How we measure rainfall
Many different types of rain-gauge have been designed and used, most consisting of a circular collector, delineating the area of the sample, and a funnel that channels the collected rain into a measuring mechanism.
The entrance to the gauge through the funnel is narrow to avoid debris clogging the mechanism and undesirable evaporation in hot weather.
However, the gauge rapidly becomes blocked in snow and any readings at the time, and during thawing events when melted snow gradually trickles into the gauge, should be treated with caution. Where an observer is present to make a daily precipitation reading, the water equivalent of freshly fallen snow is reported.
Tipping bucket rain-gauge
For many years the Met Office has used a tipping-bucket rain-gauge for the automatic measurement of rainfall rate.
The collecting funnel has a sampling area of 750 cm2, the rim is set 450 mm above the surrounding ground level and a mechanism records an event each time a rainfall increment of 0.2 mm has been detected.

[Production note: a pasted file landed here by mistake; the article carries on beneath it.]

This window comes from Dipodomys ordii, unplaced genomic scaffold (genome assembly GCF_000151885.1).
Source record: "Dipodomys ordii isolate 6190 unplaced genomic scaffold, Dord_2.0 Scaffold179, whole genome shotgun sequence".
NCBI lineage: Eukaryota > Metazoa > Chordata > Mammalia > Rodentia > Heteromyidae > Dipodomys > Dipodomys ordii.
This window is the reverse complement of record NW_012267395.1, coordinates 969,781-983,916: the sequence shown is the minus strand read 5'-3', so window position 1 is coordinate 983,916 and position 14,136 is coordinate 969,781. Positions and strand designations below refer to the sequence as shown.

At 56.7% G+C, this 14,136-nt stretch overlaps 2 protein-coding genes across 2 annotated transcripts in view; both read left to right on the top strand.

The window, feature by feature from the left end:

Since the earliest years of weather records, the de facto standard for the measurement of daily rainfall has been the 0900 UTC reading made by an observer from a 5 inch storage rain-gauge. The gauge has a sharp brass or steel rim of diameter 5 inches (127 mm), sited 30 cm above ground level with a funnel that collects rain in a narrow necked bottle placed in a removable can.
To make the rainfall measurement, the observer empties the collected rain into a graduated glass rain measure. Versions of the 5 inch gauge with greater storage capacity are used at sites where readings may be taken infrequently.
Automating rain gauges
As automated instruments were introduced across the synoptic network in the 1980s and 1990s the 5 inch gauge was still deployed alongside the tipping bucket gauge to continue a long consistent record of measurements for climate purposes.
In recent years this practice has proved impractical and many automatic sites now only report rainfall amount from a tipping bucket gauge. Storage gauges are still used widely at non automated climate stations and rainfall-only stations. Where an observer is not available to provide daily rainfall, readings may be made at weekly or monthly intervals.